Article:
Pocket Medicine - This is a pocket reference for your white coat that I actually didn't have, but I wish I knew about it.  My husband currently uses this book on his medical school rotations, and it's really cool.  It has all of the current recommendations for Internal Medicine subjects, and also all of the articles that the recommendations are based on, so it's truly evidence-based.  If you're in an academic center, the attendings love it when you can reference an important study.  There's a Pediatric version as well.  

Maxwell Pocket Reference - This is another book you should have in your white coat.  It's really small, and for $5 it comes in handy.  This little book has outlines for different types of notes in the hospital, ACLS codes, physical exam and history, and all kinds of other important topics.  Unless they've stopped, if you join the AAPA as a student, they will send you a copy of this.  

Lange Smart Charts for Pharmacology - This was my go-to for pharmacology, aka the worst class of PA school.  It's just so hard until you're actually seeing these drugs on rotations or practicing .  This book is a flip chart of all the drugs separated by class with everything you want to know, including brand name, mechanism of action, side effects, and contraindications.  I love a good chart, and these made studying so much easier.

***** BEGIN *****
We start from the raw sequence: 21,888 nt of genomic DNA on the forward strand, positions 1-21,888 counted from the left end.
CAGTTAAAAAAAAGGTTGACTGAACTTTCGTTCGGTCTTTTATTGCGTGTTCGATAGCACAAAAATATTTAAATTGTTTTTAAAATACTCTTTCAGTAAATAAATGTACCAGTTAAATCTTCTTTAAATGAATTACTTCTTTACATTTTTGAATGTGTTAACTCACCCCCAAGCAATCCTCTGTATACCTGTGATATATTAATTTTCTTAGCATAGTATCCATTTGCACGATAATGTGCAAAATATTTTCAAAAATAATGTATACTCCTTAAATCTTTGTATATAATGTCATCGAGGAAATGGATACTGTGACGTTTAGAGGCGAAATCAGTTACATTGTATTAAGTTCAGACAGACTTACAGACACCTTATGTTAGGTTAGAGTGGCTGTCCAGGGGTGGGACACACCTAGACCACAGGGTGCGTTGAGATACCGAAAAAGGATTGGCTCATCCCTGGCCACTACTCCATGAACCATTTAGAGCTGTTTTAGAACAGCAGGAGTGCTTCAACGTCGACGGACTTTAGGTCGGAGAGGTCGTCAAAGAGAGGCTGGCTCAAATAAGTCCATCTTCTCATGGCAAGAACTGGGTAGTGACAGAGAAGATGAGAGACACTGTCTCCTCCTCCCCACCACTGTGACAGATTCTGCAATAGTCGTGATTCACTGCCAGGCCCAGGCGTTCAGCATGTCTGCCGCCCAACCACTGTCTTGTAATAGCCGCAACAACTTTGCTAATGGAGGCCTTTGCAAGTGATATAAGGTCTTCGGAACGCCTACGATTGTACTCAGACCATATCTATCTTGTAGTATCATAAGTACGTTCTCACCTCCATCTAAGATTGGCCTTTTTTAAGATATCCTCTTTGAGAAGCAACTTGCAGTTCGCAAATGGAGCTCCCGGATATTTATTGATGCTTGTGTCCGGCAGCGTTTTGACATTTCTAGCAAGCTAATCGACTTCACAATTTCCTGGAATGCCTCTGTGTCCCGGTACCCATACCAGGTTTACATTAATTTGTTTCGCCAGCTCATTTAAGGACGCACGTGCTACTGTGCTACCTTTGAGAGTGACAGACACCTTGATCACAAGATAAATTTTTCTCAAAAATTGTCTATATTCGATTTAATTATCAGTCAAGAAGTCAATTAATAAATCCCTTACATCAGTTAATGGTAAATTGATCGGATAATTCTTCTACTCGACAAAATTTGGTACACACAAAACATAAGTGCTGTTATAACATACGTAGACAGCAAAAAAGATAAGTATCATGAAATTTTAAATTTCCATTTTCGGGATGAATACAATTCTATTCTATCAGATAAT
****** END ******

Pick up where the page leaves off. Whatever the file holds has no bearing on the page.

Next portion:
Bate's Physical Examination - This is basically the go-to book for learning how to do a proper physical exam.  It was required by my program, and my husband used it as a reference in medical school too even though it was never recommended.  There's pictures and great explanations for any part of the physical exam that you can imagine.  And there's even a pocket version as well.  

Lange Q&A Book - This was my main book for practice questions.  Doing questions and attempting to apply the knowledge I'm trying to learn has always been the best way for me to evaluate where I'm at.  I used this book during the clinical year and studying for the PANCE, but I wish I had it for didactic year as well.  The questions cover all subjects, and have awesome in-depth explanations.  

Tarascon Pocket Pharmacopoeia 2015 - Shirt version and White coat version - This is another reference book you can use on rotations.  I know you have Epocrates on your smart phone, but I liked having this book as well.  It's really easy to find what you're looking for and they update it every year.  

Basic Concepts in Pharmacology - This is a small book, and it has really short and straightforward chapters about different drug classes.  I liked to read the relevant sections before Pharm tests as just a quick overview.  I probably just need to read this book every month to retain some of the knowledge from PA school.  Sometimes it feels like all I prescribe are topical steroids and acne medicine!